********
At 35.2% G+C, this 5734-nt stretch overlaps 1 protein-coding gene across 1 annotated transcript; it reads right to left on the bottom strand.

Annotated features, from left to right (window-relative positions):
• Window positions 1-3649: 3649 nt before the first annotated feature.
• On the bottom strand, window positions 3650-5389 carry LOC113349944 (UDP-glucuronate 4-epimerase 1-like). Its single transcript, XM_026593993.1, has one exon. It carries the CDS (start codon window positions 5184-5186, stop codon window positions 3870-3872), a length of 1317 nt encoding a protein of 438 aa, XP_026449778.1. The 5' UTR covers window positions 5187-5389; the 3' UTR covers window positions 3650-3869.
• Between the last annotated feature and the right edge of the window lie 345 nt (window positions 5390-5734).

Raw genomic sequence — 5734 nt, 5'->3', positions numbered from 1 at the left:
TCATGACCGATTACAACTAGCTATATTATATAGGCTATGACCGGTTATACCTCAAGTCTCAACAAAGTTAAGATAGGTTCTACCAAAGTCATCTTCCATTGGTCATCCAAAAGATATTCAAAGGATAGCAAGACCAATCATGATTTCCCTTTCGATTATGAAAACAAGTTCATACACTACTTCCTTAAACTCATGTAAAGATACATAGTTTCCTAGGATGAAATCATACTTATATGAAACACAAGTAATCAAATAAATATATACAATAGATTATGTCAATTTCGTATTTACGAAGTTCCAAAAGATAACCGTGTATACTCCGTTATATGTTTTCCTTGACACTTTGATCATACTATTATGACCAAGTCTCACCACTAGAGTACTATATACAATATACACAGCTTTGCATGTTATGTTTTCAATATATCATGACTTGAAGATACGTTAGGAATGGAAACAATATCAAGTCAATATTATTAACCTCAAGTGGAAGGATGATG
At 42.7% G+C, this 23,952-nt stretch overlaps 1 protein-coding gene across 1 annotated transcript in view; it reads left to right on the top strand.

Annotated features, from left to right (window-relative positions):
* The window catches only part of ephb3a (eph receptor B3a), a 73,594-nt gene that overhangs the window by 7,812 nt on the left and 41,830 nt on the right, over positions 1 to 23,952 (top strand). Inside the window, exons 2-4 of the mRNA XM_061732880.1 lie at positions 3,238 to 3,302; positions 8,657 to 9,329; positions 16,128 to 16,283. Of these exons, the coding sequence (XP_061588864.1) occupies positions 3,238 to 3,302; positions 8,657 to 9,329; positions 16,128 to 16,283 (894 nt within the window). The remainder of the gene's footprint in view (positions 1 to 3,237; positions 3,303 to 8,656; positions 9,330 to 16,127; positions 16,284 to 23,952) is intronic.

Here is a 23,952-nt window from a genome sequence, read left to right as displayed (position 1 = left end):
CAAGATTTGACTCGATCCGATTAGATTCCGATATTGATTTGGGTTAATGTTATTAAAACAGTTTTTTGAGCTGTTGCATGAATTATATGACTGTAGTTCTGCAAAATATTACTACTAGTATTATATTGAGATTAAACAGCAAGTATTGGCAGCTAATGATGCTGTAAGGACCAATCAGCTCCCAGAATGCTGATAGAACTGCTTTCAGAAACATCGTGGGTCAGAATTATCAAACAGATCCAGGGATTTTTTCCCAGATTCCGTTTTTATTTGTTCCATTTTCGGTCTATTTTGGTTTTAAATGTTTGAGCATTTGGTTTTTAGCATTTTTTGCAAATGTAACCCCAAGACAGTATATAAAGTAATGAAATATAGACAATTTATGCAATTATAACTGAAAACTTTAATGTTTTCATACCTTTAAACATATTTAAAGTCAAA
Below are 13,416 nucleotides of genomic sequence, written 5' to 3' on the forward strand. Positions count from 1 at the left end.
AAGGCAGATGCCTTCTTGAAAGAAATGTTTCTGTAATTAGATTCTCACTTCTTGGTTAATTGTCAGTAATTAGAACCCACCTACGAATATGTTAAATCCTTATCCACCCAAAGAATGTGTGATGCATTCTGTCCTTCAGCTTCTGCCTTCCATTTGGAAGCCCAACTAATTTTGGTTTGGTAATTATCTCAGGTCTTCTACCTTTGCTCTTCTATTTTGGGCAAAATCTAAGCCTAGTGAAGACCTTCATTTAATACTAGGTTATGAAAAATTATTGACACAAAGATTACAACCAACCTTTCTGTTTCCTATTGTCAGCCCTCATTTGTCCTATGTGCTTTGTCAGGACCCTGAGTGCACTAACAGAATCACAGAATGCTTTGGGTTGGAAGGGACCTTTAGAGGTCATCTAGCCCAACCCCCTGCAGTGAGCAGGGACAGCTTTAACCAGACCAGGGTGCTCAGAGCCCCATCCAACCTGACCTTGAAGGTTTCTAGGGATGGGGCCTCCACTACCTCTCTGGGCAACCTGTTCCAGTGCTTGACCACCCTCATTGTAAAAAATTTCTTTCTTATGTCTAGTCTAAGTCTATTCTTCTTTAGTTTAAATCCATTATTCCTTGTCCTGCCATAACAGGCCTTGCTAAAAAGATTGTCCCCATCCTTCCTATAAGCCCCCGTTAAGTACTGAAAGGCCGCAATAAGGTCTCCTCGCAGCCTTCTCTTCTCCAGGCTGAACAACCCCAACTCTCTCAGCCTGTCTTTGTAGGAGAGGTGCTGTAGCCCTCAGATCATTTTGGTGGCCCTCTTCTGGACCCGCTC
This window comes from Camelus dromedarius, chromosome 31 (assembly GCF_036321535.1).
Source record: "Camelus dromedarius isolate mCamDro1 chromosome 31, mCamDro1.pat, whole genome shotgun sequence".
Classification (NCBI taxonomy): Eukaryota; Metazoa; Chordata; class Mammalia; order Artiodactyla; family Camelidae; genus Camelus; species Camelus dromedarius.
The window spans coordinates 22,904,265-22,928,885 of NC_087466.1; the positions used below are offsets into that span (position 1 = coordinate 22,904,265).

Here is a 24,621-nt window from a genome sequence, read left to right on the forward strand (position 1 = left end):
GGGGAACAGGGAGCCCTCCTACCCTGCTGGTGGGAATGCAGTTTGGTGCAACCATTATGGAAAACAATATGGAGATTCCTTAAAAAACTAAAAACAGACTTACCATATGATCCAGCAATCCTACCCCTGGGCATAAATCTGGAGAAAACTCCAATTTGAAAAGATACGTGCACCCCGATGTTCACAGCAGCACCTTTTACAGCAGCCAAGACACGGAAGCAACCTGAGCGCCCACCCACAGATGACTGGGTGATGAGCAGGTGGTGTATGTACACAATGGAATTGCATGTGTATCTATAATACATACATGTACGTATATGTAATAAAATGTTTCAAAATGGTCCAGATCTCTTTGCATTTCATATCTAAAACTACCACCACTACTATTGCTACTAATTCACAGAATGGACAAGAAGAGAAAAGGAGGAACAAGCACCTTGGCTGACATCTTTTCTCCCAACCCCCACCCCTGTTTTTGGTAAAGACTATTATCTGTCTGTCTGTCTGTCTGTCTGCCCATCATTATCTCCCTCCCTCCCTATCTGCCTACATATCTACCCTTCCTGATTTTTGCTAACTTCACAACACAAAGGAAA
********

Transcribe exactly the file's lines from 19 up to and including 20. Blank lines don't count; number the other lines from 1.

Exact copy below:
Here is a 24,621-nt window from a genome sequence, read left to right on the forward strand (position 1 = left end):
GGGGAACAGGGAGCCCTCCTACCCTGCTGGTGGGAATGCAGTTTGGTGCAACCATTATGGAAAACAATATGGAGATTCCTTAAAAAACTAAAAACAGACTTACCATATGATCCAGCAATCCTACCCCTGGGCATAAATCTGGAGAAAACTCCAATTTGAAAAGATACGTGCACCCCGATGTTCACAGCAGCACCTTTTACAGCAGCCAAGACACGGAAGCAACCTGAGCGCCCACCCACAGATGACTGGGTGATGAGCAGGTGGTGTATGTACACAATGGAATTGCATGTGTATCTATAATACATACATGTACGTATATGTAATAAAATGTTTCAAAATGGTCCAGATCTCTTTGCATTTCATATCTAAAACTACCACCACTACTATTGCTACTAATTCACAGAATGGACAAGAAGAGAAAAGGAGGAACAAGCACCTTGGCTGACATCTTTTCTCCCAACCCCCACCCCTGTTTTTGGTAAAGACTATTATCTGTCTGTCTGTCTGTCTGTCTGCCCATCATTATCTCCCTCCCTCCCTATCTGCCTACATATCTACCCTTCCTGATTTTTGCTAACTTCACAACACAAAGGAAA